The Mystical Rose

Gerda and Kay by P.J. Lynch

A hobgoblin, one of the very worse, once made “a looking-glass which had the power of making everything good or beautiful that was reflected in it almost shrink to nothing, while everything that was worthless and bad looked increased in size and worse than ever” (1-2). So begins Hans Christian Anderson’s fable, The Snow Queen. Like the Fourth Sunday of Advent, it tells a story of redemption and a woman is its hero. 

In Anderson’s tale, the goblin’s mirror breaks into many pieces, which only spread its effect. “Some persons even got a fragment of the looking-glass in their hearts, and this was very terrible, for their hearts became cold like a lump of ice” (4).


A boy named Kay succumbs to a fragment of the glass. Seduced by it, he is led away by the Snow Queen, far to the north. Ice is a striking image of sin, one used by C.S. Lewis in Narnia and Dante in his Inferno. Sin can’t cancel God’s creation, which is true, and good, and beautiful. What it can do is to distort it, to keep it from its own nature, like ice that freezes a flowing river, though even then, below, warmer currents of grace continue to flow.

Little Kay becomes the Snow Queen’s captive, but he is saved by the love and devotion of his friend, the girl Gerda. They had been playmates, among the roses that grew between the homes of their two families. Through seven stories, the maiden searches the world for Kay. Finding him in the Snow Queen’s palace

Gerda wept hot tears, which fell on his breast, and penetrated into his heart, and thawed the lump of ice, and washed away the little piece of glass which had stuck there. Then he looked at her, and she sang—
“Roses bloom and cease to be,
But we shall the Christ-child see.”
Then Kay burst into tears, and he wept so that the splinter of glass swam out of his eye (86).

Gerda’s faithful, intense love saves Kay. Her compassion ends his captivity. Woman redeems man.

During the Advent and Christmas seasons, the woman, Mary of Nazareth, appears many times. Very early in the life of the Church, the new year began to open with the Solemnity of Mary, the Mother of God. In later centuries came the celebration of the Immaculate Conception and the Feast of Our Lady of Guadalupe. 

Many have suggested that the Mary completes the Christ in Catholic life. Humanity exists in two fundamental forms: man and woman. And so the Virgin becomes the feminine face of the divine. Some find this notion offensive, because it seems, once again, to relegate woman to secondary status. Man saves; woman only cooperates. The corollary of woman tempts; man succumbs.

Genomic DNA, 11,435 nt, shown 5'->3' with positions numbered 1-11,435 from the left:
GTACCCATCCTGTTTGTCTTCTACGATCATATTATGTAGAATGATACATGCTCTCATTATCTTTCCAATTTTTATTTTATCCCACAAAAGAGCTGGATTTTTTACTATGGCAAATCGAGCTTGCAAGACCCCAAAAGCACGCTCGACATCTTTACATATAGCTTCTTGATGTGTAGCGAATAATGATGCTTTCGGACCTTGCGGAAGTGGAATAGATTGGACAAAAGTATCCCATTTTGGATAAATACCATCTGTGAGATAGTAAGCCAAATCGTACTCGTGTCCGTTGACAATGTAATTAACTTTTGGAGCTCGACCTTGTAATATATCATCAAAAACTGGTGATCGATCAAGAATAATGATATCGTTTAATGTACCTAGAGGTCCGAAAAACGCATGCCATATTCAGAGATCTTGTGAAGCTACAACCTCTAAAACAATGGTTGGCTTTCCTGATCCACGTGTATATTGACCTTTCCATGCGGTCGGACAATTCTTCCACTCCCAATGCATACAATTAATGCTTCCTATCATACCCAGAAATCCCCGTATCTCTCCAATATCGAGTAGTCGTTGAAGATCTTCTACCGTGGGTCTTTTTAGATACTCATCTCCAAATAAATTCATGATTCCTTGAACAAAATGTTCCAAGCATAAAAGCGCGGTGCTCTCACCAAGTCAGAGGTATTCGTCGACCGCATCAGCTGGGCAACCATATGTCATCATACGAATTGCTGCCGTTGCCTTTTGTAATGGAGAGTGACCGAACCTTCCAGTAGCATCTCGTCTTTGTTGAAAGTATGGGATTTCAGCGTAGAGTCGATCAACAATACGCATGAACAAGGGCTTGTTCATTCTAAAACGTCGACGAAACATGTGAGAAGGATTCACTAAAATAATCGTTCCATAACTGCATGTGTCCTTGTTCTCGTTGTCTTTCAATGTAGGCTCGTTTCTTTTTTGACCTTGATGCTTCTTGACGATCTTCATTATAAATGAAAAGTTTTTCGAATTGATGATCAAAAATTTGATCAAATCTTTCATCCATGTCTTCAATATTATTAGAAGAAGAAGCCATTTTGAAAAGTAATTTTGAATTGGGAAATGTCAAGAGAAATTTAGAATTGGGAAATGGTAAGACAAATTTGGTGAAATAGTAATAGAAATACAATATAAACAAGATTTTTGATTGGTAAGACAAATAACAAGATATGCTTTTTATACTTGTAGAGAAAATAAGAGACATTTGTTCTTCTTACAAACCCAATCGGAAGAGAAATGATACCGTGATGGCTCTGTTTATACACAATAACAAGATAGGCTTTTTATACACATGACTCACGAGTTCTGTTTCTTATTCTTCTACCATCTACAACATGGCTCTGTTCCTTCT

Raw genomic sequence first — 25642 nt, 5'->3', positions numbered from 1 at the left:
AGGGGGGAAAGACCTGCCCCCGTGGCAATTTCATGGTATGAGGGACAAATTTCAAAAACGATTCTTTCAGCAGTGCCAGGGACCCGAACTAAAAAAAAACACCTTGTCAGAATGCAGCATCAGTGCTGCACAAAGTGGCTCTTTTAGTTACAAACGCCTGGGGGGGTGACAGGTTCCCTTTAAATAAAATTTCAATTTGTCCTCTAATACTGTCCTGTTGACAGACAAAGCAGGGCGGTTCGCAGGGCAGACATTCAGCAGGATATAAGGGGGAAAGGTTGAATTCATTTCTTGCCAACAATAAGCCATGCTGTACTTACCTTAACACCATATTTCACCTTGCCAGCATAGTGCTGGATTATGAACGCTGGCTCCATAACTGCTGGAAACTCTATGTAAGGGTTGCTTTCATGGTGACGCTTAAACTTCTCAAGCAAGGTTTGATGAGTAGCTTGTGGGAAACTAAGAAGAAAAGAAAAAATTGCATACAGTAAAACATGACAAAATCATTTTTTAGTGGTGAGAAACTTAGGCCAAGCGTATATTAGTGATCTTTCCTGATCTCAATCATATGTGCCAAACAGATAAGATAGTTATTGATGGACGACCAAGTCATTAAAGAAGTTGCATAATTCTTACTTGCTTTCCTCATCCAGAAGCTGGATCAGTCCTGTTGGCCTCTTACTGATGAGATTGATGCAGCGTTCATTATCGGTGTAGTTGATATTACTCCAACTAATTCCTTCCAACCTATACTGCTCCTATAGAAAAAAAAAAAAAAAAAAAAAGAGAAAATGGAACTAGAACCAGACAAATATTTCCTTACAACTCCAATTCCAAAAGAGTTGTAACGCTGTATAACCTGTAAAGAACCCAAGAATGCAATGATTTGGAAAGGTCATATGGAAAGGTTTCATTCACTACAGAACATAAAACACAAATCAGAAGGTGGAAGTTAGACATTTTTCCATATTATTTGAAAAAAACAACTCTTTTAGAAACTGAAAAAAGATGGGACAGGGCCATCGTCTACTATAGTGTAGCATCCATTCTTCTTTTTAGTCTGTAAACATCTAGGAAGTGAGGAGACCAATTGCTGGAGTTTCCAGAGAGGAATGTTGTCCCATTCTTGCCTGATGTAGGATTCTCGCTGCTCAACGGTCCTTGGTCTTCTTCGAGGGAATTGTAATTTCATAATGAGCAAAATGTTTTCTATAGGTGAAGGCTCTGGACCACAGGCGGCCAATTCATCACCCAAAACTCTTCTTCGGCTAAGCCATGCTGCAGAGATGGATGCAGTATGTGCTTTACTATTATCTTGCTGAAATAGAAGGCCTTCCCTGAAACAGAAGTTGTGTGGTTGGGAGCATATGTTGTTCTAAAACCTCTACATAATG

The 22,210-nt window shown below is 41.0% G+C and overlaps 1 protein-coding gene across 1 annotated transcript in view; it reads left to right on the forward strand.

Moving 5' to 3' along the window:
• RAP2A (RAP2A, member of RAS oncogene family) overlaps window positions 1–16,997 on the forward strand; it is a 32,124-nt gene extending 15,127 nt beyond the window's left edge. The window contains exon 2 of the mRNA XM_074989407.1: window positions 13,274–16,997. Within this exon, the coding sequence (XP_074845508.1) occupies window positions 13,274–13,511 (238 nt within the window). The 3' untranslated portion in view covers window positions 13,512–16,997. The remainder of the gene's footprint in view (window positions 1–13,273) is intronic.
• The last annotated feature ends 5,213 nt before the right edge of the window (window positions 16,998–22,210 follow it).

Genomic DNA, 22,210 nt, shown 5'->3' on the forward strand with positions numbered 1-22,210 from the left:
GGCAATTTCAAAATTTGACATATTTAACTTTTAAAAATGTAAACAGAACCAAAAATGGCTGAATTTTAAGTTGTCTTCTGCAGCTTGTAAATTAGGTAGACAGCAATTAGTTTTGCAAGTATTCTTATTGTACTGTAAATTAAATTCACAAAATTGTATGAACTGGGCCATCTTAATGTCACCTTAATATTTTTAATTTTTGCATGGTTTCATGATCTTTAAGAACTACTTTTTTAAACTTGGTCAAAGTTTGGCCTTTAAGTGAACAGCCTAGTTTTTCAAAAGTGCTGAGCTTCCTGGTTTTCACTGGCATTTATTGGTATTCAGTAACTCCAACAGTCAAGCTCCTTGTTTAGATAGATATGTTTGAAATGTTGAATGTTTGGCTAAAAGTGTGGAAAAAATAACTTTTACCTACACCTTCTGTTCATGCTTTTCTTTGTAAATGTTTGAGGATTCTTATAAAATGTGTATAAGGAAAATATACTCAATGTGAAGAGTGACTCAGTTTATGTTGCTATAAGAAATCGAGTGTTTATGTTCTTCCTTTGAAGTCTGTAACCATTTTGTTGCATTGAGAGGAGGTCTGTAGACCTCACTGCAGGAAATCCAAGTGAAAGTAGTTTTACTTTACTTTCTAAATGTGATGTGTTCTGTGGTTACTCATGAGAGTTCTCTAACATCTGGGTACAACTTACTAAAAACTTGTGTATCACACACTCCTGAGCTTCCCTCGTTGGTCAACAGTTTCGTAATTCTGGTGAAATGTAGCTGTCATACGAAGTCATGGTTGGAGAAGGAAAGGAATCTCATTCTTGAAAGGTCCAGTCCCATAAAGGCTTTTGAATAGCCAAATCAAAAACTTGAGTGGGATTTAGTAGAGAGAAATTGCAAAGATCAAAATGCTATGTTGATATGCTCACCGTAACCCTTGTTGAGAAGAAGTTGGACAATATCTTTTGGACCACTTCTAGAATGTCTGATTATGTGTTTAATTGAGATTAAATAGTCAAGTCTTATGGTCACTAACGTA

Yet there is a duality greater than that of the sexes at work here. The core of Christmas is the mystery of the Incarnation. In Jesus Christ, the God born into our midst, humanity discovers itself to be ordered toward, created for, life with God. In Christ, the creator enters the creature; in Mary, the earthly receives the divine.

Deeper than woman complementing man, Mary is human, as utterly particular and fragile as any one of us. Was her great “yes” filled with the certainly of Christ’s divinity? Or was it uttered in the darkness of a faith that consented without full comprehension? We cannot say, yet it was her decision, her compassion that made possible the Christ. 

Sexuality is not a peripheral part of our identity. Not something we change—in increasing order of difficulty—like an occupation, a name, or a culture. If Christ came among us as a man, he did so assuming the sheer particularity and fragility of what it means to be any one of us. But Christ comes for all of us. All and everything good that each one of us is, or ever will be, is ordered toward completion in Christ. He is incarnate savior and exemplar. Who we are and what we shall be.

Until all of creation is gathered into Christ, much of it, much of us, remains frozen, caught in the stultifying effect of sin. We remain, within very ourselves, divided. We flow in the grace of Christ, yet we remain frozen in the stillness of sin. 

But not this woman. Her virginity proclaims her integrity, a wholeness much greater than the physical. She bespeaks a complete “yes” to God. Body and soul, she belongs to the Christ. The best of us are roses who come with thorns. We bloom and die. She is, in the words of devotion, the mystical rose, the creature who receives the creator.

Gerda sings a great song of hope to Kay. It frees his frozen heart. Mary makes the verse ring true. The victory of life over death begins in her heart.

Roses bloom and cease to be,
But we shall the Christ-child see.

2 Samuel 7:1-5, 8b-12, 14a,     16 Romans 16: 25-27     Luke 1: 26-38

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